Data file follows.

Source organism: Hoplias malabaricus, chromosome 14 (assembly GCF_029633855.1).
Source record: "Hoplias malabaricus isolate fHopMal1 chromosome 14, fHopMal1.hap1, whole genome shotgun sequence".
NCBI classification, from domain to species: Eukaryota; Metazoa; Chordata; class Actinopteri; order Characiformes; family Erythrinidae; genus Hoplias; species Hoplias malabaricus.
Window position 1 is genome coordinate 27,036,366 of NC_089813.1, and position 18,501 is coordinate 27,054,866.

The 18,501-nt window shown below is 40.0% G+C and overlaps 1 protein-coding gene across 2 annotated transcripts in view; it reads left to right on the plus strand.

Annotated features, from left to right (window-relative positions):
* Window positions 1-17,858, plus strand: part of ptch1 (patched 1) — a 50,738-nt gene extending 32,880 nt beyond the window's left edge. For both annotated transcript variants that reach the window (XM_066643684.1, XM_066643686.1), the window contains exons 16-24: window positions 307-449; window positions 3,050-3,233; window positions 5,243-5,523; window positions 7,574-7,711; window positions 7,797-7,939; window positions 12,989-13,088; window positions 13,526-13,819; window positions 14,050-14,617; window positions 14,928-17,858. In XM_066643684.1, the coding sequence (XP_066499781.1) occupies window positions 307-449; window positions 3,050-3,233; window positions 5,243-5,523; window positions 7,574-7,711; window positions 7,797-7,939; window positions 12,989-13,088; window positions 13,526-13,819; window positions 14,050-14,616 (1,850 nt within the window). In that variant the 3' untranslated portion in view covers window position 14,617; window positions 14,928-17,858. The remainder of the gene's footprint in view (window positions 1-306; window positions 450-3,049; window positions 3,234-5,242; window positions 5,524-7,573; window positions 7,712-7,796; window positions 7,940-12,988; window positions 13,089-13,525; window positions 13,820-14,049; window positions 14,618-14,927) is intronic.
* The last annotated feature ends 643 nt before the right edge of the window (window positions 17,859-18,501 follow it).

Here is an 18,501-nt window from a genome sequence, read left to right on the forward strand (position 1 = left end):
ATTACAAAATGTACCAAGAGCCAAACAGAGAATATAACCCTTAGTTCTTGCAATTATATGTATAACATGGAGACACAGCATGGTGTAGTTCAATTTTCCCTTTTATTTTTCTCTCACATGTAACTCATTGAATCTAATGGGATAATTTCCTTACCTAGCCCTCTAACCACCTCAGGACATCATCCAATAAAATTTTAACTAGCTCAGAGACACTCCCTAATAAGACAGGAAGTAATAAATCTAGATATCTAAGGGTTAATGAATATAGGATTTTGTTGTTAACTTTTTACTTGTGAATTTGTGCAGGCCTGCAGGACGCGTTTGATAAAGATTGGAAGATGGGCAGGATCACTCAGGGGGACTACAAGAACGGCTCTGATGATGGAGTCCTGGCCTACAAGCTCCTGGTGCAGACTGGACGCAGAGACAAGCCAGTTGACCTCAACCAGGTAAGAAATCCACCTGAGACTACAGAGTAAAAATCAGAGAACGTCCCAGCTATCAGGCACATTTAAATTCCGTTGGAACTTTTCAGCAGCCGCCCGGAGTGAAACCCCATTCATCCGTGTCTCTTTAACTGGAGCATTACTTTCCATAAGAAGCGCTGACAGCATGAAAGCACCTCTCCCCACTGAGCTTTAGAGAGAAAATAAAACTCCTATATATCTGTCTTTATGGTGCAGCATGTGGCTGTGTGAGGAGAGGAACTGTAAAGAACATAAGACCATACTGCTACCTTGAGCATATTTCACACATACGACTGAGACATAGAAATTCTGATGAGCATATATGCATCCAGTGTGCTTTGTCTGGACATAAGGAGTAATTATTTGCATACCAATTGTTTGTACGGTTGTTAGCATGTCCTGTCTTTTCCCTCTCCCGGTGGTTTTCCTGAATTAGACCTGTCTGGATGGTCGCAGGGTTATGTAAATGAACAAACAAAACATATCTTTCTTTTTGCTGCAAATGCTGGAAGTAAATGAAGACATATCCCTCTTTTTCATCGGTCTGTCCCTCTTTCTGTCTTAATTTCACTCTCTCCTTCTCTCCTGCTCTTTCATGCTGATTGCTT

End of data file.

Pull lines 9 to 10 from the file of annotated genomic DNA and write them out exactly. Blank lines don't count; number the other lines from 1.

Here is an 18,501-nt window from a genome sequence, read left to right on the forward strand (position 1 = left end):
ATTACAAAATGTACCAAGAGCCAAACAGAGAATATAACCCTTAGTTCTTGCAATTATATGTATAACATGGAGACACAGCATGGTGTAGTTCAATTTTCCCTTTTATTTTTCTCTCACATGTAACTCATTGAATCTAATGGGATAATTTCCTTACCTAGCCCTCTAACCACCTCAGGACATCATCCAATAAAATTTTAACTAGCTCAGAGACACTCCCTAATAAGACAGGAAGTAATAAATCTAGATATCTAAGGGTTAATGAATATAGGATTTTGTTGTTAACTTTTTACTTGTGAATTTGTGCAGGCCTGCAGGACGCGTTTGATAAAGATTGGAAGATGGGCAGGATCACTCAGGGGGACTACAAGAACGGCTCTGATGATGGAGTCCTGGCCTACAAGCTCCTGGTGCAGACTGGACGCAGAGACAAGCCAGTTGACCTCAACCAGGTAAGAAATCCACCTGAGACTACAGAGTAAAAATCAGAGAACGTCCCAGCTATCAGGCACATTTAAATTCCGTTGGAACTTTTCAGCAGCCGCCCGGAGTGAAACCCCATTCATCCGTGTCTCTTTAACTGGAGCATTACTTTCCATAAGAAGCGCTGACAGCATGAAAGCACCTCTCCCCACTGAGCTTTAGAGAGAAAATAAAACTCCTATATATCTGTCTTTATGGTGCAGCATGTGGCTGTGTGAGGAGAGGAACTGTAAAGAACATAAGACCATACTGCTACCTTGAGCATATTTCACACATACGACTGAGACATAGAAATTCTGATGAGCATATATGCATCCAGTGTGCTTTGTCTGGACATAAGGAGTAATTATTTGCATACCAATTGTTTGTACGGTTGTTAGCATGTCCTGTCTTTTCCCTCTCCCGGTGGTTTTCCTGAATTAGACCTGTCTGGATGGTCGCAGGGTTATGTAAATGAACAAACAAAACATATCTTTCTTTTTGCTGCAAATGCTGGAAGTAAATGAAGACATATCCCTCTTTTTCATCGGTCTGTCCCTCTTTCTGTCTTAATTTCACTCTCTCCTTCTCTCCTGCTCTTTCATGCTGATTGCTT